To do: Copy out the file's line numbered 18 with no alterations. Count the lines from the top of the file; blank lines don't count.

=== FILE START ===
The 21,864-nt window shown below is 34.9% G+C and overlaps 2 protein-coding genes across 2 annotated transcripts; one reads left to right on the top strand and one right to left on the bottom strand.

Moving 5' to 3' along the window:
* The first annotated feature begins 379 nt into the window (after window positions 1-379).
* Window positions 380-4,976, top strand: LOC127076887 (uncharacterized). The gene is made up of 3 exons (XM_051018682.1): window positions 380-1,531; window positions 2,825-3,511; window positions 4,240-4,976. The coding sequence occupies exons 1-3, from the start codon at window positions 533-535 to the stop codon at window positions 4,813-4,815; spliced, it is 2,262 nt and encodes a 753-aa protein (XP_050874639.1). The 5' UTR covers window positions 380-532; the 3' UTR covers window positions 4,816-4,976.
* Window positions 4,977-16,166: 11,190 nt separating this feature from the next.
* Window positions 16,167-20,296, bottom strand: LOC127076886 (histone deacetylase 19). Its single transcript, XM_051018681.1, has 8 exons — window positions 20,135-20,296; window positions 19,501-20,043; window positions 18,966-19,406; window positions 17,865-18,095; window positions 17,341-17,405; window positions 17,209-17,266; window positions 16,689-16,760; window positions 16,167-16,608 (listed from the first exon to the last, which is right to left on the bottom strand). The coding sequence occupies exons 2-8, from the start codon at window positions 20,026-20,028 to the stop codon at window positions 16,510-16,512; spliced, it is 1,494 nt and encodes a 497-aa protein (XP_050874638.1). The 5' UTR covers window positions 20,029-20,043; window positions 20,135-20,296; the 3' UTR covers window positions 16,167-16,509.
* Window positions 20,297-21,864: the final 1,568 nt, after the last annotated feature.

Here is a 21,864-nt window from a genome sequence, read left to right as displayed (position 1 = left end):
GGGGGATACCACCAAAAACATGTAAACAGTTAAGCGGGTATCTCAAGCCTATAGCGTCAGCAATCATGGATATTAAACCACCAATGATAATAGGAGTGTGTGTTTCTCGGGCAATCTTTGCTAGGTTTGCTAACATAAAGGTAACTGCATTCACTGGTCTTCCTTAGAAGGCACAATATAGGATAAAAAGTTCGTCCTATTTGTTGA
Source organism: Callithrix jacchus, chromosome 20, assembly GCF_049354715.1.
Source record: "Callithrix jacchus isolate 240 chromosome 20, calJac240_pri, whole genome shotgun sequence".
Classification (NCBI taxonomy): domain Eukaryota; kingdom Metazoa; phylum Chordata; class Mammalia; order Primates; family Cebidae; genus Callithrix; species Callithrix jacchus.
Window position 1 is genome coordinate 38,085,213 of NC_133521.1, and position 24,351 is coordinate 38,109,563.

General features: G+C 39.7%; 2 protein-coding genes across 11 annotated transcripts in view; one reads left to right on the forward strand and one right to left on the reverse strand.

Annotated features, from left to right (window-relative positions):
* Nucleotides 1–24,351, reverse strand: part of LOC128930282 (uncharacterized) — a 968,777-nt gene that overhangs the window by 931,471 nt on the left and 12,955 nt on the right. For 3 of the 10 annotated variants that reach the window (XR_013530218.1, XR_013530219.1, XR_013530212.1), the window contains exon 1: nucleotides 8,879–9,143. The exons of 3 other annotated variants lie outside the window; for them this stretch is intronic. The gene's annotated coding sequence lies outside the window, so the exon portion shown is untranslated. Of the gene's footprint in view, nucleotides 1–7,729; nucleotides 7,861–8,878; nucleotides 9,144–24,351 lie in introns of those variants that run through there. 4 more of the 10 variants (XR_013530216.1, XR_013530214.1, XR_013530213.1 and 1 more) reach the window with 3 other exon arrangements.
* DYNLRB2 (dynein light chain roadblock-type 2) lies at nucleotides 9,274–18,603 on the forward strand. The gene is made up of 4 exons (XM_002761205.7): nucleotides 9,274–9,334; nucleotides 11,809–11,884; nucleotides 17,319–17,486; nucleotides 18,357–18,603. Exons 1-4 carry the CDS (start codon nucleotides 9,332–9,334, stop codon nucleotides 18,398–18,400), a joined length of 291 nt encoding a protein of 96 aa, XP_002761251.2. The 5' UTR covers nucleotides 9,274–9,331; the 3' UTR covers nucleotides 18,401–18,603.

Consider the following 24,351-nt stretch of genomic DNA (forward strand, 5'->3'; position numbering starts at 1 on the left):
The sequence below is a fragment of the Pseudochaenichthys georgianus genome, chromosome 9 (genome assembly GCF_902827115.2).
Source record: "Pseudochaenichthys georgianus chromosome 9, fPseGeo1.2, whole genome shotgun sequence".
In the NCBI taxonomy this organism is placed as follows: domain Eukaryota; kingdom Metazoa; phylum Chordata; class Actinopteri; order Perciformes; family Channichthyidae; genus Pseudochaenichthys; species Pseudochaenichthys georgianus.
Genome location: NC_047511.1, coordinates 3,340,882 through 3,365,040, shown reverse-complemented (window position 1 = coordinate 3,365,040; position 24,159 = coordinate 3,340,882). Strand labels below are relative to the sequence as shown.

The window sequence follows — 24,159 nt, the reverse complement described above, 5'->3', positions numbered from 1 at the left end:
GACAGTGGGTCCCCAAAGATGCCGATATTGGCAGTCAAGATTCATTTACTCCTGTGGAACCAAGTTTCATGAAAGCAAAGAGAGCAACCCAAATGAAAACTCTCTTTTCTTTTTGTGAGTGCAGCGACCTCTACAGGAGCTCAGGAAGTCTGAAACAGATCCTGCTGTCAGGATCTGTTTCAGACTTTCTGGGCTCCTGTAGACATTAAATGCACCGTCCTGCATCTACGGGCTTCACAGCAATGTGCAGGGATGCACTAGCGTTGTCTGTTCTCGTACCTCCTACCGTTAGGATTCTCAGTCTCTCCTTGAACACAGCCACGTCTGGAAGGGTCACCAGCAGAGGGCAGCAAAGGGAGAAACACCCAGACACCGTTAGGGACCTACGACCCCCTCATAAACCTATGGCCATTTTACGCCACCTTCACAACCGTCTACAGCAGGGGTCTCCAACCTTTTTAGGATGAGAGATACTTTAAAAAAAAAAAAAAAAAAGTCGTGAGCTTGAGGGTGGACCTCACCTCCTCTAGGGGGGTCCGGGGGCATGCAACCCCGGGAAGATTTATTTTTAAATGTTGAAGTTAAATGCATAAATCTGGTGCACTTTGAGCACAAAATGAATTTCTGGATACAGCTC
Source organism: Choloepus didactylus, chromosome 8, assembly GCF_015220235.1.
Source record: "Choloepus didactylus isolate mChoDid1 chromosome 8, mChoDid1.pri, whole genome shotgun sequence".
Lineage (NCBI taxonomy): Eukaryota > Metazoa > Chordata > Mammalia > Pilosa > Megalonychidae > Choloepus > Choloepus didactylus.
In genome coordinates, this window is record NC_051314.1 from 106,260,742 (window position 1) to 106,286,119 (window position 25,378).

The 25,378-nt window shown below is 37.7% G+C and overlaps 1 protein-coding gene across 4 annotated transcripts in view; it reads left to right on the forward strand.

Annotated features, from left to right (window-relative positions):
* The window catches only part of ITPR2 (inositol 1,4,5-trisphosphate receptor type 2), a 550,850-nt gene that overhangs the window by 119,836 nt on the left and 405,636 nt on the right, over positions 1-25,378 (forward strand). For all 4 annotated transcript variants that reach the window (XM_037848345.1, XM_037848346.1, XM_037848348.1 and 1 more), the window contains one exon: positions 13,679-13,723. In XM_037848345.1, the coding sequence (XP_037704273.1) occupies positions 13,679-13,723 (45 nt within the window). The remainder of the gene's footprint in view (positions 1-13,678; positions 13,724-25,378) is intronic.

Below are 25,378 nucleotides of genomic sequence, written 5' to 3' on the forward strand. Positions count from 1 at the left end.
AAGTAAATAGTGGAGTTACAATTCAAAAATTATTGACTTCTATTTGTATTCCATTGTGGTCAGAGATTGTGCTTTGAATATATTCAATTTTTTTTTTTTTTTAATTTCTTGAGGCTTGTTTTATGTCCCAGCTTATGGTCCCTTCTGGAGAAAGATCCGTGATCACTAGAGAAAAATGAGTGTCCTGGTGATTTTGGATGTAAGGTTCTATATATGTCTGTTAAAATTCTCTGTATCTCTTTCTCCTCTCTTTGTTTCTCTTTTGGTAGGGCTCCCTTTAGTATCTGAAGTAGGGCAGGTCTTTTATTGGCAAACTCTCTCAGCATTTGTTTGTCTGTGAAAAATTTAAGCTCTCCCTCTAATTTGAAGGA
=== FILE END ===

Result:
Consider the following 24,351-nt stretch of genomic DNA (forward strand, 5'->3'; position numbering starts at 1 on the left):